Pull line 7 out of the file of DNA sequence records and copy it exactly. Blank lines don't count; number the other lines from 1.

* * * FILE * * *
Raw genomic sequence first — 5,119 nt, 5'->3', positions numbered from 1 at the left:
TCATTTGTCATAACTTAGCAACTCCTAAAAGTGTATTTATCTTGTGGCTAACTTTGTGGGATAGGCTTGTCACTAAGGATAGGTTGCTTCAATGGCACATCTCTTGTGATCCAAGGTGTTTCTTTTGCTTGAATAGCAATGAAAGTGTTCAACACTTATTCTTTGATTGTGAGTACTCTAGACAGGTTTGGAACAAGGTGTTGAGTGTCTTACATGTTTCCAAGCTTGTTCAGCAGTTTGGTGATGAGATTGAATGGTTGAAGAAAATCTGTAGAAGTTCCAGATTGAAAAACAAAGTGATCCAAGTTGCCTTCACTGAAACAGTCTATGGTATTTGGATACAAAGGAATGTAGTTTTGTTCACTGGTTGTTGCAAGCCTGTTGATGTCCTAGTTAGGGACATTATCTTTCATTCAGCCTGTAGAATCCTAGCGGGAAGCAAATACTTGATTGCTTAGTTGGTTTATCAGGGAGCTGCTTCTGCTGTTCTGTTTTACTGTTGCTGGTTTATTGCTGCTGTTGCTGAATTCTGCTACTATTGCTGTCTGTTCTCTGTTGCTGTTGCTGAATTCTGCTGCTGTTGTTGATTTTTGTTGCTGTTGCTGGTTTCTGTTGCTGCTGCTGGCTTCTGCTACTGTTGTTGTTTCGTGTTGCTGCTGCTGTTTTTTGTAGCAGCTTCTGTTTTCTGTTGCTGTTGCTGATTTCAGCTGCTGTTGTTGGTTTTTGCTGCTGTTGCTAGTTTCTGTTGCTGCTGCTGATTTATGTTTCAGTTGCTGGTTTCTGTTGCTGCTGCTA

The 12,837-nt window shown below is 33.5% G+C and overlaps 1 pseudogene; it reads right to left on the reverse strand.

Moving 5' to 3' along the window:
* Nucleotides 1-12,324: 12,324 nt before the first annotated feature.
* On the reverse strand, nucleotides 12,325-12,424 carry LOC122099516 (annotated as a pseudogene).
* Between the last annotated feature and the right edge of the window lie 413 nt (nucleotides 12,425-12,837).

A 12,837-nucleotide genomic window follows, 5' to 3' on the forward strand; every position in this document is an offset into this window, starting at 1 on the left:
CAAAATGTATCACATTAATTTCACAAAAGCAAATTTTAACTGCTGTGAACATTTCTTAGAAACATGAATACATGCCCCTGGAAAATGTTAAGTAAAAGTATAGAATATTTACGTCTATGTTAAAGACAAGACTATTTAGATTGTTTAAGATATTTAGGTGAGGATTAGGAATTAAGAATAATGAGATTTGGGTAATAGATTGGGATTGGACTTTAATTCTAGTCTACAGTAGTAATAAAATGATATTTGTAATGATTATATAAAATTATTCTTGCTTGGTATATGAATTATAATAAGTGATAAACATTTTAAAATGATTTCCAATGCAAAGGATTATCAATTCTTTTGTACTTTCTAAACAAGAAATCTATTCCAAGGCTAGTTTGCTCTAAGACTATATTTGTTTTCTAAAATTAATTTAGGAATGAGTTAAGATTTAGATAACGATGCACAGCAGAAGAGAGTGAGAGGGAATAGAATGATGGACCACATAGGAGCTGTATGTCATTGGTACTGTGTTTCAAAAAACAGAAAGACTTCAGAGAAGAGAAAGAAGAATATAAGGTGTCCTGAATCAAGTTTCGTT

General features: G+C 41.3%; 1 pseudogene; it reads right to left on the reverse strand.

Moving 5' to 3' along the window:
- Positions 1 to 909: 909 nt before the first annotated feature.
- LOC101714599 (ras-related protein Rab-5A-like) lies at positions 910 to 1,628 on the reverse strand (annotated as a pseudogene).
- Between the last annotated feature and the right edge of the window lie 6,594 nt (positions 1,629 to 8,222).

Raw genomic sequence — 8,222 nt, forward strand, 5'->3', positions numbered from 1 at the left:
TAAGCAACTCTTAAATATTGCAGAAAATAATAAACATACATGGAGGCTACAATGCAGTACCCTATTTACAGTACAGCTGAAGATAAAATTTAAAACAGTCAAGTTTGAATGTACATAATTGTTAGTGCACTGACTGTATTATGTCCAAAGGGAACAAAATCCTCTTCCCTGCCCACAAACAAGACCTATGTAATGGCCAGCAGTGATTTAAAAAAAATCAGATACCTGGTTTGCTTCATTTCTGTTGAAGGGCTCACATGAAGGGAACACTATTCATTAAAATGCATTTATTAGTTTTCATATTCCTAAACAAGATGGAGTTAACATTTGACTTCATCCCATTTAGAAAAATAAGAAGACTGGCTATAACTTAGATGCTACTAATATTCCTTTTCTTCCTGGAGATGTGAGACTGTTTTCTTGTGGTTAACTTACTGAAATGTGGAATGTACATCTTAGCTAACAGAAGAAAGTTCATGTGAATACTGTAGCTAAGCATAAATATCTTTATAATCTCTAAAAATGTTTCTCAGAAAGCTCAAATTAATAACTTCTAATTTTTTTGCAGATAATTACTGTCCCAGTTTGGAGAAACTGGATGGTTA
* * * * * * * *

* Between the last annotated feature and the right edge of the window lie 413 nt (nucleotides 12,425-12,837).